Gregory, Petukhov hit the road with camera

Ice dancers launch YouTube channel

Melissa Gregory (right) received the USOC Rings of Gold award.
Melissa Gregory (right) received the USOC Rings of Gold award. (courtesy of Gregory and Petukhov)


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By Lois Elfman, special to
(01/01/2009) - Since being temporarily knocked off the competitive scene due to injury, four-time U.S. ice dance silver medalists Melissa Gregory and Denis Petukhov have been coaching, choreographing and slowly easing back into skating. In January, they're hitting the road with an exciting new tour, Civeda, which combines skating, dance and live music. The show will also feature Evgeni Plushenko and Shae-Lynn Bourne, as well as the winner of So You Think You Can Dance, Joshua Allen. Other dancers from the hit TV competition will include Chelsea Traille, Jessica King and Gev Manoukian, whose father, Akop Manoukian, will also perform with his acrobatic skating partner, Armen Saakian.

"It will be almost full-size ice, but on one end they're going to have a stage in the middle of the ice," says Gregory.

"It will be a really interactive show," Petukhov says. "A few of our numbers we'll have the chance to work with Joshua and the other dancers to fuse part of our numbers."

Rehearsals begin in mid-January and the first show is Jan. 29 in Chilliwack, British Columbia. The tour will travel across Canada, finishing in St. John's, Newfoundland, on March 15. Details are available at

Gregory and Petukhov, who will celebrate their eighth wedding anniversary during the tour, will be bringing a video camera with them. They recently launched their own YouTube channel,, where they hope to give skating fans a true, behind-the-scenes look at the skating world.

"It is a fusion of everything we do and we're passionate about," says Petukhov. "We love performing. We love traveling. We love to discover new edgy kinds of things. We love teaching. We've been teaching a lot, choreographing a lot. We wanted to put everything together to keep everybody entertained."

"The things people never see," adds Gregory. "They're going to be able to see what goes into a tour."

And they promise not to sneak up on any of their castmates.

"People see the product performed, but you never see the other 20 people who put a lot of work into it," Petukhov says. "We want to introduce everybody to how it's been made."

After suffering an injury during their warm-up at Skate Canada in 2007, the couple moved from Delaware back to Connecticut, where they had lived an trained from 2003 to 2006. They consider it home. Most of their time has been spent coaching, but the past few months they've begun to work on their own skating again. They receive coaching from Bourne whenever she is in town and have also had Mathew Gates and Jamie Silverstein give some input into their programs.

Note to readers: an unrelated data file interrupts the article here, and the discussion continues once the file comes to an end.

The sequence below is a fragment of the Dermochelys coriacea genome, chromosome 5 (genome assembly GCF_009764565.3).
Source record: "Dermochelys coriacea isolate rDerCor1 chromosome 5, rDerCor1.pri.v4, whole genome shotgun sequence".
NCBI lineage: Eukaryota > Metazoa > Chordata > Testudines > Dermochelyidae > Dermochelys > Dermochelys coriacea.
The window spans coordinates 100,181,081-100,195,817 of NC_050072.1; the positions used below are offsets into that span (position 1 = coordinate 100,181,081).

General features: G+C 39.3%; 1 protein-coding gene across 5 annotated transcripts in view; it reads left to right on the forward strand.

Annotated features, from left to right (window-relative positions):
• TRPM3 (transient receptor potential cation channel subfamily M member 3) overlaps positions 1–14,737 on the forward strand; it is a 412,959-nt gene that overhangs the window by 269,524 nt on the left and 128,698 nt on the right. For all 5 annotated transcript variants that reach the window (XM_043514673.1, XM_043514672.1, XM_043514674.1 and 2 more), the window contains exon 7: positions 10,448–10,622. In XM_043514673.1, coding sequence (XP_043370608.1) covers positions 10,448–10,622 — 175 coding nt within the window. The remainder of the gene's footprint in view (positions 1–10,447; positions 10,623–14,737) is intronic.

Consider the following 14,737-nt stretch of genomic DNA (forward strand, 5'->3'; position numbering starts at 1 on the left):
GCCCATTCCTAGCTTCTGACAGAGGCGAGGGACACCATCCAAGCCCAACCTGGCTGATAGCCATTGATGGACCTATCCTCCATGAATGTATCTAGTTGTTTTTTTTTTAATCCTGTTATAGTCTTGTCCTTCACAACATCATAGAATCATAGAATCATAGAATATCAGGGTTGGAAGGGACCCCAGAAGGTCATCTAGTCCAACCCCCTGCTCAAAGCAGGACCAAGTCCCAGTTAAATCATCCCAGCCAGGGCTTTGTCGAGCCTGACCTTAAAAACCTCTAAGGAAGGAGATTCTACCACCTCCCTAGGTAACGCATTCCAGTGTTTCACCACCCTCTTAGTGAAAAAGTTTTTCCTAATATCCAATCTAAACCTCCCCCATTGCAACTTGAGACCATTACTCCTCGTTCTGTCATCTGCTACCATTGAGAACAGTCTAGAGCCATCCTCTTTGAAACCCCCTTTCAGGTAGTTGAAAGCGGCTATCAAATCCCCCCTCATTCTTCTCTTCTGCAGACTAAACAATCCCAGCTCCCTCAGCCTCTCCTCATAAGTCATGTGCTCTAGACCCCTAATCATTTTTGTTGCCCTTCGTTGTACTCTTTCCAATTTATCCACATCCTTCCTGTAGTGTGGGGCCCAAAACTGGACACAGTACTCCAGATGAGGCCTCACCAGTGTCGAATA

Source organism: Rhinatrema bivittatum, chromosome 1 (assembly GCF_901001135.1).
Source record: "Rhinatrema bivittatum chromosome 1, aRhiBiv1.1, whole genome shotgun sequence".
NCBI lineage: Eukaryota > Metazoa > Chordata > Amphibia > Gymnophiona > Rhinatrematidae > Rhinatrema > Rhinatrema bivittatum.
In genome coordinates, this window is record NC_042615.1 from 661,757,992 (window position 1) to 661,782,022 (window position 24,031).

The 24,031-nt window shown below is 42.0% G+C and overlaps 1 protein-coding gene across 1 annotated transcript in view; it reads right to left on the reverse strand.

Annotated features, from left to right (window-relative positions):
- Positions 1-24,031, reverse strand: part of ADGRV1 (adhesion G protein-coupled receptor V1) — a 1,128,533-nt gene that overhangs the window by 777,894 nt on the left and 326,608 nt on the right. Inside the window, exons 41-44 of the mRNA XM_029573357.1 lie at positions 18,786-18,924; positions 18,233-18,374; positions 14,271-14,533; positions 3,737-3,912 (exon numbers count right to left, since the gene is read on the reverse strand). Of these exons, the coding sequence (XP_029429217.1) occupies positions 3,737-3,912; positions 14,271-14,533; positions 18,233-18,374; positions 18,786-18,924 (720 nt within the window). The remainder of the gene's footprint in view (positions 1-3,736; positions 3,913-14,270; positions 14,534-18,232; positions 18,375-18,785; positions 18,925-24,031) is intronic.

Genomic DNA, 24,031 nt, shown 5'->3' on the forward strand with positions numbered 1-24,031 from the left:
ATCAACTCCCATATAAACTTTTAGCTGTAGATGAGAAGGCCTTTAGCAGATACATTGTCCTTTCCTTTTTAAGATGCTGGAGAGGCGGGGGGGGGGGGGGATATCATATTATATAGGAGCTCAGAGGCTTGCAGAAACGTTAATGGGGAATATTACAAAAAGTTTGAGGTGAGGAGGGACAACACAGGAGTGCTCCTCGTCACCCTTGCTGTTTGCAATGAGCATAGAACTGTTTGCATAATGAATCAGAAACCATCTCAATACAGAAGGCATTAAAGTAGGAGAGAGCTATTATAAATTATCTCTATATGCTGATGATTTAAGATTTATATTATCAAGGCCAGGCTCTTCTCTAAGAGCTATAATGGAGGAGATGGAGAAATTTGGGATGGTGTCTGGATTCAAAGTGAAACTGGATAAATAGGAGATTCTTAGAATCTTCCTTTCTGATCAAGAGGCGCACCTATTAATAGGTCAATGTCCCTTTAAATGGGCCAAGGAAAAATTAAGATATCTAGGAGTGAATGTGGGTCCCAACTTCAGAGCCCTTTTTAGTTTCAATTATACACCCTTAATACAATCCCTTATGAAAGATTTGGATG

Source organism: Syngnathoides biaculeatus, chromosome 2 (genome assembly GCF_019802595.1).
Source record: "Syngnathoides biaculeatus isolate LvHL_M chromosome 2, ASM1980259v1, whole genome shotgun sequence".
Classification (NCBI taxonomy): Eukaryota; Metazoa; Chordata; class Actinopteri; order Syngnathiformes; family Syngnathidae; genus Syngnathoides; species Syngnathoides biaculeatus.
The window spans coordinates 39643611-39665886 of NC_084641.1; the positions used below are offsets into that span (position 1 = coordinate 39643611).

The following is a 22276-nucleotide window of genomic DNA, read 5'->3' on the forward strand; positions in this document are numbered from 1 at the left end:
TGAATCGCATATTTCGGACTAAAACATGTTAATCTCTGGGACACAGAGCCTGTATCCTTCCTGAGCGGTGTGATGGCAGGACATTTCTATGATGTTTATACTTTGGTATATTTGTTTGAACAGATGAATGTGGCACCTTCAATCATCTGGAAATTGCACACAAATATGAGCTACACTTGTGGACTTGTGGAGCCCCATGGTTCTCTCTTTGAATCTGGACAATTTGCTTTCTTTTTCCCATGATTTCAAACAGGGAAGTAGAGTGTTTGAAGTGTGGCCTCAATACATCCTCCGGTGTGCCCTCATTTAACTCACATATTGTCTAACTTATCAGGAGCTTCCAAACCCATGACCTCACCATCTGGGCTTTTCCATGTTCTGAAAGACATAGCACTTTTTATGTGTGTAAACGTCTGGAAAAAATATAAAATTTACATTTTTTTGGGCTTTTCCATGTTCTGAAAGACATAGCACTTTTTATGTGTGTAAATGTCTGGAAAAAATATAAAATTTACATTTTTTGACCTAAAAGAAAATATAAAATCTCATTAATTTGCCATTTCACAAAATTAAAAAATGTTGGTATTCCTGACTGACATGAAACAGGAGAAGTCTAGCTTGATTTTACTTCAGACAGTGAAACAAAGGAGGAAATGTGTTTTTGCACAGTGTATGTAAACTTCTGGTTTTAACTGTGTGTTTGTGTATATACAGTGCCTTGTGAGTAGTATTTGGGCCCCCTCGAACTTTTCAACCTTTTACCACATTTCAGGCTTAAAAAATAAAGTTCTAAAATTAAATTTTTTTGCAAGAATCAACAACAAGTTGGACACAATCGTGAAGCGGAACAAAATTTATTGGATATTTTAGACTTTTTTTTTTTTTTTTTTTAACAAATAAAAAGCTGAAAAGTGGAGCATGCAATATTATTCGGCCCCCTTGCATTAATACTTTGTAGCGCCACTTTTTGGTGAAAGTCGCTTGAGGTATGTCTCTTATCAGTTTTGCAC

"They're very talented, and it's kind of refreshing to work with somebody who is not so stuck on the game," Gregory notes. "They're a little bit lower key."

"We are creating something that's strictly about the artistic side of skating at this point," Petukhov explains. "That's what we want to take on tour."

The couple hopes a 23-city tour will put them in prime shape. When it's done, they'll make a decision if they want to return to competition. They're definitely not ruling it out. If they do go for a second Olympic trip, they'll document the journey on YouTube.

"We're always going to have a video camera with us from now on," Gregory says.

They may even be teaching some skating online. Among their students in Connecticut are professors from Yale, who have requested the couple post online lessons while they're away.

"You can earn a university degree online. Why can't you learn skating?" Petukhov says.

For those who prefer a more traditional approach, Gregory and Petukhov are launching a program at the International Skating Center in Simsbury called Olympic Fever on Ice. They want to provide families an affordable and exciting entrée into the sport and also provide a solid technical foundation, so kids don't get frustrated and quit.

"Let's face it, kids like to do things that they can excel at. If they learn correctly from the beginning, they have a better chance to stay in the sport," Gregory says. "We're firm believers in the fact that ice skating, or any sport for that matter, is not just about making it to the Olympics or winning and losing. There are so many other qualities and skills that they can get from skating."

In addition to YouTube, you can follow Gregory and Petukhov's travels on their Web site,